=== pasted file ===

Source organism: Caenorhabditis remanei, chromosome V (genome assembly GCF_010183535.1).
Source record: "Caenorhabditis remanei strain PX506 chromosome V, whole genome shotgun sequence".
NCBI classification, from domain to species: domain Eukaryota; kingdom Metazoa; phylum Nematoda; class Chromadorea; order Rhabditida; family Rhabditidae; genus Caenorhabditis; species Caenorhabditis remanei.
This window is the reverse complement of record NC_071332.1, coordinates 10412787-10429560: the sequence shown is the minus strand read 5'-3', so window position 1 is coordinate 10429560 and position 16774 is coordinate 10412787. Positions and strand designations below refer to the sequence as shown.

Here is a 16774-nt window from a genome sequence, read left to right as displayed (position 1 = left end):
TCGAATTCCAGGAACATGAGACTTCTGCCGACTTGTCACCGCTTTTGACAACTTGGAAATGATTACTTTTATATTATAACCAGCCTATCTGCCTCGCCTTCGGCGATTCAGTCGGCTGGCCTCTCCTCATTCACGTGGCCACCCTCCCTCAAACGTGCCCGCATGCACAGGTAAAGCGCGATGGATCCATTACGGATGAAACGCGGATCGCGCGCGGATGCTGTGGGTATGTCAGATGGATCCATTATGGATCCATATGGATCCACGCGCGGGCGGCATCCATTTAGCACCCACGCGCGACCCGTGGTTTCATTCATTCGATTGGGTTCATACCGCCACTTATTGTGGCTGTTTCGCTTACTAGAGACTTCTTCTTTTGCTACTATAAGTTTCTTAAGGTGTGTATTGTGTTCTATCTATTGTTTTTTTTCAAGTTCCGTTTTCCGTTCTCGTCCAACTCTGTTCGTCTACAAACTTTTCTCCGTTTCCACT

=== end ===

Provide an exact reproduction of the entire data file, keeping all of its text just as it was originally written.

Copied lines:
Source organism: Caenorhabditis remanei, chromosome V (genome assembly GCF_010183535.1).
Source record: "Caenorhabditis remanei strain PX506 chromosome V, whole genome shotgun sequence".
NCBI classification, from domain to species: domain Eukaryota; kingdom Metazoa; phylum Nematoda; class Chromadorea; order Rhabditida; family Rhabditidae; genus Caenorhabditis; species Caenorhabditis remanei.
This window is the reverse complement of record NC_071332.1, coordinates 10412787-10429560: the sequence shown is the minus strand read 5'-3', so window position 1 is coordinate 10429560 and position 16774 is coordinate 10412787. Positions and strand designations below refer to the sequence as shown.

Here is a 16774-nt window from a genome sequence, read left to right as displayed (position 1 = left end):
TCGAATTCCAGGAACATGAGACTTCTGCCGACTTGTCACCGCTTTTGACAACTTGGAAATGATTACTTTTATATTATAACCAGCCTATCTGCCTCGCCTTCGGCGATTCAGTCGGCTGGCCTCTCCTCATTCACGTGGCCACCCTCCCTCAAACGTGCCCGCATGCACAGGTAAAGCGCGATGGATCCATTACGGATGAAACGCGGATCGCGCGCGGATGCTGTGGGTATGTCAGATGGATCCATTATGGATCCATATGGATCCACGCGCGGGCGGCATCCATTTAGCACCCACGCGCGACCCGTGGTTTCATTCATTCGATTGGGTTCATACCGCCACTTATTGTGGCTGTTTCGCTTACTAGAGACTTCTTCTTTTGCTACTATAAGTTTCTTAAGGTGTGTATTGTGTTCTATCTATTGTTTTTTTTCAAGTTCCGTTTTCCGTTCTCGTCCAACTCTGTTCGTCTACAAACTTTTCTCCGTTTCCACT